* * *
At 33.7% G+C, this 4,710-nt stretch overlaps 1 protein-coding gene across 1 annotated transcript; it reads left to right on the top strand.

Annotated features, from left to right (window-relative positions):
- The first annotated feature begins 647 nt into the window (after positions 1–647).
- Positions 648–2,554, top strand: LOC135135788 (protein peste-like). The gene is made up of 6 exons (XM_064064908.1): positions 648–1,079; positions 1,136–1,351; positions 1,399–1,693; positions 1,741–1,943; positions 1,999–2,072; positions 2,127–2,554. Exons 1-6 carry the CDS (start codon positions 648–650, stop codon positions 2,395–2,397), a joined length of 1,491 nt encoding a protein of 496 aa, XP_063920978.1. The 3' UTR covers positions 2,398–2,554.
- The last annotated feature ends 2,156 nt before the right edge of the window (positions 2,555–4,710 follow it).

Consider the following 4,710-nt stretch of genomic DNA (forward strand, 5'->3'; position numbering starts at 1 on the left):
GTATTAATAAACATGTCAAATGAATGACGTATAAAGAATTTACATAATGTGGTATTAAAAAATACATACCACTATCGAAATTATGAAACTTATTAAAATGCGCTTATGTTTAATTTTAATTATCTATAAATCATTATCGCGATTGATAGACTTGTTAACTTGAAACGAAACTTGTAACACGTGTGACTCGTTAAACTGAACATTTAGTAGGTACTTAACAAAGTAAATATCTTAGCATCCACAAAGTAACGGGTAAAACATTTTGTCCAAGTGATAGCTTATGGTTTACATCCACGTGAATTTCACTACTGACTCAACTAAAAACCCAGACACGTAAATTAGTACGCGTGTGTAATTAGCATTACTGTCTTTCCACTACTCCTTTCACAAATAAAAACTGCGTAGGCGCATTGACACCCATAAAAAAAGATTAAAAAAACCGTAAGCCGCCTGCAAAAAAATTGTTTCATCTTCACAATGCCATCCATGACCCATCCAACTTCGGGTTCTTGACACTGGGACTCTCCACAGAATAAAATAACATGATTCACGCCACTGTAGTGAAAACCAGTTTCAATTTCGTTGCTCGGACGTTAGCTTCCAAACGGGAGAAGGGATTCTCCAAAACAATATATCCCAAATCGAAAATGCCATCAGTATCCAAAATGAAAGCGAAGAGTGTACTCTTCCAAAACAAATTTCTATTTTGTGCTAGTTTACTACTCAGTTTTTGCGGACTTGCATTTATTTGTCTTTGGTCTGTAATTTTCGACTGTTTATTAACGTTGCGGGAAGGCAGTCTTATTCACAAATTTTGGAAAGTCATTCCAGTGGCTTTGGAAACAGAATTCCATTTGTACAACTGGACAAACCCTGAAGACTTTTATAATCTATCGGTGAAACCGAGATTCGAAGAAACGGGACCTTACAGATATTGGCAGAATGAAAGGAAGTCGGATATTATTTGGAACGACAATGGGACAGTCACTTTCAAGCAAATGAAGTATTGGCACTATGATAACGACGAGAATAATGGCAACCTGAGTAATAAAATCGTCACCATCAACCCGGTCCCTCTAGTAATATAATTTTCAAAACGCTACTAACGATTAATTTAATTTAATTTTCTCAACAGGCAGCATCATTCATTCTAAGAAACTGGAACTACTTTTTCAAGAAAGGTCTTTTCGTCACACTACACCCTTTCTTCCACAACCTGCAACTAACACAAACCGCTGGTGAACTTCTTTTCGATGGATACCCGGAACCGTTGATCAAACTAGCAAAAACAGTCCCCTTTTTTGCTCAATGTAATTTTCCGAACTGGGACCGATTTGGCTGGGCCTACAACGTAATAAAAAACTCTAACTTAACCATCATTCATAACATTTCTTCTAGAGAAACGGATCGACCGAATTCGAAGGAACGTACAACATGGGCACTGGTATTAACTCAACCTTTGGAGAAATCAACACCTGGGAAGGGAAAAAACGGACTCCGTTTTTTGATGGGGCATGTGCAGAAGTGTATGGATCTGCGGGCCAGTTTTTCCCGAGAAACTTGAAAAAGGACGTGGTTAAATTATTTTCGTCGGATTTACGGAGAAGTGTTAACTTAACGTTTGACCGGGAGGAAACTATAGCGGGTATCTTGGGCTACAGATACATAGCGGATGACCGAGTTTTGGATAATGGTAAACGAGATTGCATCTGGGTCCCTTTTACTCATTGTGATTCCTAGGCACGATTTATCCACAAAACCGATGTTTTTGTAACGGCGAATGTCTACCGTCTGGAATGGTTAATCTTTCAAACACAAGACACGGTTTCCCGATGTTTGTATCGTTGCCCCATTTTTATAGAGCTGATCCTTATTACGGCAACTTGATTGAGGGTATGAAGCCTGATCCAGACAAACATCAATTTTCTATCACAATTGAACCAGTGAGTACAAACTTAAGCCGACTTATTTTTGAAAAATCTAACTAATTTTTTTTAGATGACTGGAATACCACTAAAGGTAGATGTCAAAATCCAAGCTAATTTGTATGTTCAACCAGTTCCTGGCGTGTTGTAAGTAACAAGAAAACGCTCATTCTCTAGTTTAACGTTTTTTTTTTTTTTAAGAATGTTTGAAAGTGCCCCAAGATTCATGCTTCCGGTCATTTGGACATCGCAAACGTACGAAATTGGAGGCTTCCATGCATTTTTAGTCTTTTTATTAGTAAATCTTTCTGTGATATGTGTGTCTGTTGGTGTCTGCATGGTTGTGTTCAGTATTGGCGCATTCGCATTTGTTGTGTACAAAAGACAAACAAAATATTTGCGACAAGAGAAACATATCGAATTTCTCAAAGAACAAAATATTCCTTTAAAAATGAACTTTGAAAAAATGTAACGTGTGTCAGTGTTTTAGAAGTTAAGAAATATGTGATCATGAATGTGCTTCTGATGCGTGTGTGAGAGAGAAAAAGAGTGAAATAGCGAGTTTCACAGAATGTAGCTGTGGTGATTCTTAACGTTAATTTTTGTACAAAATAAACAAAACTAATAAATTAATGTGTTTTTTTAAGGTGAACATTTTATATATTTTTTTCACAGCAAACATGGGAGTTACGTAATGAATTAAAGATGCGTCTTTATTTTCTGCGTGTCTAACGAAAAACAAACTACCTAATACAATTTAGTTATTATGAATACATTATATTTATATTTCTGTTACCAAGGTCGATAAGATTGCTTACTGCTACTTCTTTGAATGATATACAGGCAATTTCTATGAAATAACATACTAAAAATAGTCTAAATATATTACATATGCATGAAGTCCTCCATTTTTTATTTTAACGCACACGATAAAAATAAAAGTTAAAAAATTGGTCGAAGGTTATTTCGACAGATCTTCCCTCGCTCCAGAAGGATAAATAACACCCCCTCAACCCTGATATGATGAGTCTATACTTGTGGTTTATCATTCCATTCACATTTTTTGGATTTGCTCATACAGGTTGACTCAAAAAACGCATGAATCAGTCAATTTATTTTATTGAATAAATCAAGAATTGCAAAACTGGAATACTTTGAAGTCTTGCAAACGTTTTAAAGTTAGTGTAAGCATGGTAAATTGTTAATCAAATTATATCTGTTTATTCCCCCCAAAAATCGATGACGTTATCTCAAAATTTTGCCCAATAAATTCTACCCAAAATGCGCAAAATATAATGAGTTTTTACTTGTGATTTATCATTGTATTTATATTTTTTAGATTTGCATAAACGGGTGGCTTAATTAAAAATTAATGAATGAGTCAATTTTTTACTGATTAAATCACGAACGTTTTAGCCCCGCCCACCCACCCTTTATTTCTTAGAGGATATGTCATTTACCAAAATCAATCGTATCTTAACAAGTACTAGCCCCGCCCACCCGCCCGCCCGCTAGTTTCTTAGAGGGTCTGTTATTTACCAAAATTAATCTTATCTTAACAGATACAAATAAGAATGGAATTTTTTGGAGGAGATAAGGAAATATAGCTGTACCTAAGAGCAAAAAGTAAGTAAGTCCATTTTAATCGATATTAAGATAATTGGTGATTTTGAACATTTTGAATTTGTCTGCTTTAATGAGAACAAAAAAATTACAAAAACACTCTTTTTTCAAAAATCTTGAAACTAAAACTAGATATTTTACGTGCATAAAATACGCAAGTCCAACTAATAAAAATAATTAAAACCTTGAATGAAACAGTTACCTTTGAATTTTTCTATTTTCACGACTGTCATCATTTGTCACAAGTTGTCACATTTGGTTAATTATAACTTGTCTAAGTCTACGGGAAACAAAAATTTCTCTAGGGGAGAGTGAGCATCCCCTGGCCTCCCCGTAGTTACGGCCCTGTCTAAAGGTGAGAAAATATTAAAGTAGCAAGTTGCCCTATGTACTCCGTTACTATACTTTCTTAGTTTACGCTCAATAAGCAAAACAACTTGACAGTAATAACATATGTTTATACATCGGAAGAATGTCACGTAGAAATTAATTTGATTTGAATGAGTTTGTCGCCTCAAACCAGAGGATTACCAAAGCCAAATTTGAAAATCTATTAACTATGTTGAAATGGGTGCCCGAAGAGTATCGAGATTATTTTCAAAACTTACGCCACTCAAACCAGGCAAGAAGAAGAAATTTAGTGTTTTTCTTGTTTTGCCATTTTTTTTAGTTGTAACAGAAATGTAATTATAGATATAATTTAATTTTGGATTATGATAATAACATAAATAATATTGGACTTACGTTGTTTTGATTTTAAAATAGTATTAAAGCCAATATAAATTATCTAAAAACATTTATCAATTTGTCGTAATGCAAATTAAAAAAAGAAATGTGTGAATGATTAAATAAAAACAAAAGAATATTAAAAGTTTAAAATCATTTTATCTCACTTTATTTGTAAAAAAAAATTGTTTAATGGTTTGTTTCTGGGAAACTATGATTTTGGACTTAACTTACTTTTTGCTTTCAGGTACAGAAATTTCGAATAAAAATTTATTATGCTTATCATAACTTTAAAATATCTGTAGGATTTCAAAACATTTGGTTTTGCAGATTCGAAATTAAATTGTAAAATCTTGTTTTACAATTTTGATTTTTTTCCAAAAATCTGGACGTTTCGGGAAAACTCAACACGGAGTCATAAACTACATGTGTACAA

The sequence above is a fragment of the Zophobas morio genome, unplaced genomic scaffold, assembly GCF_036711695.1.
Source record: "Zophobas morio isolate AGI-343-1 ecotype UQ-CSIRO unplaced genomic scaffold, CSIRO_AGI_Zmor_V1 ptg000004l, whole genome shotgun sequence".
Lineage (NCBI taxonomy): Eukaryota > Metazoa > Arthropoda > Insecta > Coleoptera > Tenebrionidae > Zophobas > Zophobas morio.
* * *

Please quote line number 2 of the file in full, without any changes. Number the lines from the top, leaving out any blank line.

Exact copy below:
Annotated features, from left to right (window-relative positions):